A Wintry Escape to Chester Lake

There’s nothing like a snowshoe adventure with fresh, new snow underfoot. It cloaks the forest in beautiful soundproofing, settling down on the landscape with a great hush. Snowshoeing up to Chester Lake is a popular winter activity up in the Spray. About a 45 minute drive up and above the town of Canmore, it is a pretty route that follows the Smith Dorrien Road, a well maintained gravel road that rises up through the pass between the Rundle range and the Nakoda Massif, and then along beautiful Spray Lake, into the back country.

We got a late start, leaving for Chester Lake, hoping against hope, that the day would warm up. Strangely, it was snowing lightly, even at -17C (often the snow doesn’t fall when it’s that cold out). With an elevation gain of just over 300m, it is an easy 10km romp through forests, meadows and amazingly dramatic scenery. With a light snow falling on us the whole time, the views played hide ‘n seek with us at times, but it was a beautiful day. Come along on our adventure….

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The trail works its way up and through the alpine forest, at times steeply.
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The first of three meadows occurs after much of the steepness of the trail’s elevation gain is behind you.
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The day was quite dark, with the sun barely able to break through the falling snow and heavy cloud that hung over our heads.
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The trail is well marked with these bright orange signs, posted up quite high so that they can still be found under the deep, heavy snows that the area gets.


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The mountains played hide ‘n seek with us… but when they came out to play, they were spectacular!
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The second meadow was quite beautiful… a wide open area with a stream winding through it, making for some fun dips down & back up as we crossed it on our snowshoes.
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Make no mistake, on a Saturday, with a late start, you will never have this trail to yourself!
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But what does it matter, with views of mounatins rising up all around you like this!?


At lunch, we wandered around the lake’s shore to find a secluded spot. There we tramped down the snow to make a sheltered area in which to sit, set up our tarp underneath us as a barrier for the snow, put on all our layers, ate (to crank up our metabolisms) and drank hot tea, munched chocolate & took in the views. It does get quite cold, once you stop moving, especially if you have been sweating… which we did, hoofing it up that trail.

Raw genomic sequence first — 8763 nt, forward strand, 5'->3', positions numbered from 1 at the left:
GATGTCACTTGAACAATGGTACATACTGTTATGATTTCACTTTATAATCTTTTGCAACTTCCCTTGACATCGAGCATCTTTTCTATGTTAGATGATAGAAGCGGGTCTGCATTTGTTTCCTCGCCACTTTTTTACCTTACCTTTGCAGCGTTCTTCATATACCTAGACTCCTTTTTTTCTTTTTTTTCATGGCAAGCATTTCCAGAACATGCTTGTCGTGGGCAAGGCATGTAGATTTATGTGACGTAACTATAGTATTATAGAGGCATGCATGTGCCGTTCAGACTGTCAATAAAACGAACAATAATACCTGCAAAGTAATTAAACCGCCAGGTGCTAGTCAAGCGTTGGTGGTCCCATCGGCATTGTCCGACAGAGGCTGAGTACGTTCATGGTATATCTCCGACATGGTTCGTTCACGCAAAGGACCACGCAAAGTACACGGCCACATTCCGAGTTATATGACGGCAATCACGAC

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Coming down through the forest, it was still snowing… and by now Seamus was a scary looking mutt.
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The light filtering through the forest was incredible on our way back down to the trailhead.

Distance: 10km

Elevation Gain: 330m

Hike/Snowshoe time: approx. 3 hours (1 hour 15 mins up, going hard + lunch break + 45 mins down)

Time to the Trailhead from Canmore: 45-55 minutes

Trailhead Amenities: Very large parking lot + 4 bathrooms.

Click here for more terrific hikes in Kananaskis Country (Canmore Area). And check out more hikes from Canada and our adventures around the world here.

14 Comments on “A Wintry Escape to Chester Lake

  1. I’ve never tried snowshoes. Do they take any more energy than walking the same trail in the summer?

    I sometimes wonder how dogs, and all the wild critters out there deal with the extra cold weather without wearing more clothes. I’d be busy freezing to death.

    Liked by 1 person

    • As for the dogs… it kind of depends on the temps. Seamus could have used his booties (to keep out the ice balls) but a tight fitting jacket makes him colder.

      We have “racing” snowshoes…. not that we race, per say…. but you can walk more normally (they are narrower). We actually began this hike in our boots and spikes because we were starting a bit late in the day (having stayed in our Jammie’s drinking coffee for a wee bit too long) and many had trodden the trail before us but it was sluggish, so we switched. With snowshoes you kind of float or stay on top of the surface, and if they have nice serious teeth on the edges, like ours do, they’re like spikes too, so they grip nicely on the uphill. They’re nothing like the almost circular, wide snowshoes of the 1970s…. the ones that look like tennis rackets.

      Liked by 1 person

      • No matter what, walking (whether it be hiking or snowshoeing) takes more effort in the snow versus the trails in the summer. But I’d take the cold, as far as my energy rations go, over the extreme heat, any day.


  2. Pingback: Spicy Tent Ridge – Trail to Peak: The Adventurous Path

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